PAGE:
Monday, 8 August 2016

Excerpt from 'The Perfectionist' - Chapter 1: Meet Gerry Stokes

Only 5 weeks left until my first book signing event in Toulouse.

In the run-up to the event, a few excerpts from 'The Perfectionist' will be published on my website - Today, you get the chance to read Chapter 1.

Chapter 1
Clarion, Iowa - February 2, 1988.
The fog came rolling in from the fields, closing in, and shutting out the world. Impenetrable and hostile like the eerie silence engulfing the town. An opaque layer of frost covered front lawns and rooftops, gutters bent under the weight of crystal daggers. Trees shimmered pale gray, and parked cars had turned into sculptures.

Cautiously breaking through the dense white mass of dawn fog, a noisy GMC Sierra pick-up drove slowly down Madison Avenue. The fog swirled in the light of the headlamps in a thick flow of white dust, and the truck’s windshield wipers painfully scratched away at the thin but stubbornly resistant sheet of ice. A minute later, the Sierra’s driver hit the brakes and pulled up to the curb beside the Wright County Sheriff’s Office, the only source of light in the deserted street.

Gerry Stokes cut the engine and stepped out of his vehicle. He looked around. Fog and silence. The merciless cold of the icy blasts hit him hard. Surprised by how cool it was, he shivered and zipped up his coat. Rubbing his hands, he walked energetically towards the sheriff’s office. Stokes knocked and entered without waiting for an answer. Despite the early hour he knew he was expected.

Two men he knew well were sitting in an office near the entrance. Both turned to look at him. They were clutching coffee mugs, inhaling the hot brew’s fumes as if their lives depended on it. They seemed nervous, preoccupied, stricken by some intangible menace.  

The elder of the two, Sheriff Dwayne Clanton – a gray-haired and weary man, who was counting the days until his retirement - waved slowly at Stokes and pointed to a spare chair in the corner of the room. As Stokes grabbed the chair and placed it nearer the Sheriff’s desk, he couldn’t help noticing how tired the man looked. His eyes were bloodshot, with dark circles, surely nicotine-induced. He was badly-shaven and his uniform was creased and scruffy. Stokes was unaccustomed to seeing Clanton in such a neglected state.

‘Sheriff… Earl. Morning to you both… Can you tell me what’s going on?’ Stokes asked.

‘Take a seat!’ Earl DeVries, Stokes’s Editor-in-Chief, ordered.

‘Seriously, guys. You’re making me nervous.’

‘We got a situation here, Gerry. Dwayne’s going to give you the lowdown,’ DeVries said.

Dwayne Clanton glared at Stokes before gulping some more coffee.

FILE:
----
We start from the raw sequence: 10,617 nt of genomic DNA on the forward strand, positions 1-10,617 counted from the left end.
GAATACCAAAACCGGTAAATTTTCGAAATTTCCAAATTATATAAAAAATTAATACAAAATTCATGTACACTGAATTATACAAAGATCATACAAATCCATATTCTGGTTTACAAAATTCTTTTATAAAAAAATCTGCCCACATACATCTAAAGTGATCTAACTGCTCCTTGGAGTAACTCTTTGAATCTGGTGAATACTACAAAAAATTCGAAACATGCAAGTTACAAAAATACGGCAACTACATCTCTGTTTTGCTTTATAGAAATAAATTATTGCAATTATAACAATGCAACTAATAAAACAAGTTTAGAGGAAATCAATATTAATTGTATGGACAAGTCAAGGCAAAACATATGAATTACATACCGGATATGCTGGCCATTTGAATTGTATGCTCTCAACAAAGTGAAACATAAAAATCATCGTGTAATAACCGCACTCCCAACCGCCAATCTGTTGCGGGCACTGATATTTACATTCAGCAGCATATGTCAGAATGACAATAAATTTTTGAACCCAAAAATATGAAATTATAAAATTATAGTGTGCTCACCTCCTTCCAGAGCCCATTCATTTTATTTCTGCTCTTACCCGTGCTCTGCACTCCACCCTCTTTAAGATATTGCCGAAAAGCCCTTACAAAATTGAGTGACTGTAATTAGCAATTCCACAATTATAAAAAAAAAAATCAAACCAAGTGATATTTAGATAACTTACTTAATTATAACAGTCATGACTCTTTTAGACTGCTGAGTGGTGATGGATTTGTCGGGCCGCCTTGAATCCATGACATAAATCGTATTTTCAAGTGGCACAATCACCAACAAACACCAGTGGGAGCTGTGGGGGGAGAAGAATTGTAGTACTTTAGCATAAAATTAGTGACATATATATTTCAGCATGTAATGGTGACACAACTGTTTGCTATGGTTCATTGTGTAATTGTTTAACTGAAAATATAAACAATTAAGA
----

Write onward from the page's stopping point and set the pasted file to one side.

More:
‘It’s a fresh pot. You want some, Gerry?’ he asked, wiping his mouth with his shirt cuff.

‘I’m fine, thanks.’

‘I need your help.’ He turned to DeVries. ‘Both of you. I got a dead man. Found him a couple of days ago in one of Jim Hardy’s corn fields bordering Hancock Avenue, right near Eagle Grove. Coroner tells me he’s been dead for at least a week. There was no way to I.D. him at the scene and I still haven’t been able to put a name on the stiff. We reckon he could be in his sixties. Deputy Hobbs and I looked through all the Missing Persons reports. We cross-checked with the sheriff’s offices of Humboldt, Webster, Hamilton, Hardin, and Franklin counties. We got nobody matching the description.’

‘Well if he’s not a local, he could be from just about anywhere,’ Stokes said. ‘Have you considered casting the net to all counties or state-wide?’

‘Dwayne wants to keep this contained. He doesn’t want to spark a panic wave in Clarion,’ DeVries interjected, brushing off Stokes’s remark.

‘It’s the first stiff I’ve had for a long time,’ Clanton added. ‘I don’t want townsfolk going haywire, thinking we got a killer on the loose. I can’t imagine the shit-load of pressure I’d be under if this goes public.’

‘Then why request our help?’ Stokes asked.

‘Well, Earl and I go way back. Don’t we Earl?’

DeVries nodded. ‘I’ve been tipping the Wright County Monitor for years and I’ve never shunned away from making comments.’

‘Dwayne, you don’t need to justify yourself to Gerry,’ DeVries said. ‘He’s still junior and learning the tricks of the trade.’

DeVries stared at Stokes for a while; his dark eyes questioning his employee’s amateurism, suggesting he keep his mouth shut. Stokes remained unfazed.

Looking back at Clanton, he said, ‘Dwayne, if you need a favor, you know you can count on us.’
Clanton seemed relieved. ‘Thanks Earl. Appreciated.’

He pressed the coffee mug to his lips again and sipped some more.

‘I was telling Earl that I kept you guys out of the loop because I didn’t want any media coverage until I was sure about what I’d be dealing with. Now I’ve got to the point where I need some assistance from the public.’

Stokes nodded out of politeness, hiding his frustration that they were already a few days behind on a murder story.

‘Gerry, I need you to go see Blake Anderson,’ Clanton resumed. ‘He’s got the stiff in cold storage. He’s only going to keep our John Doe there until tomorrow. Afterwards we’re going to have to get the funeral home involved. He’s not going to need a full-sized casket, though.’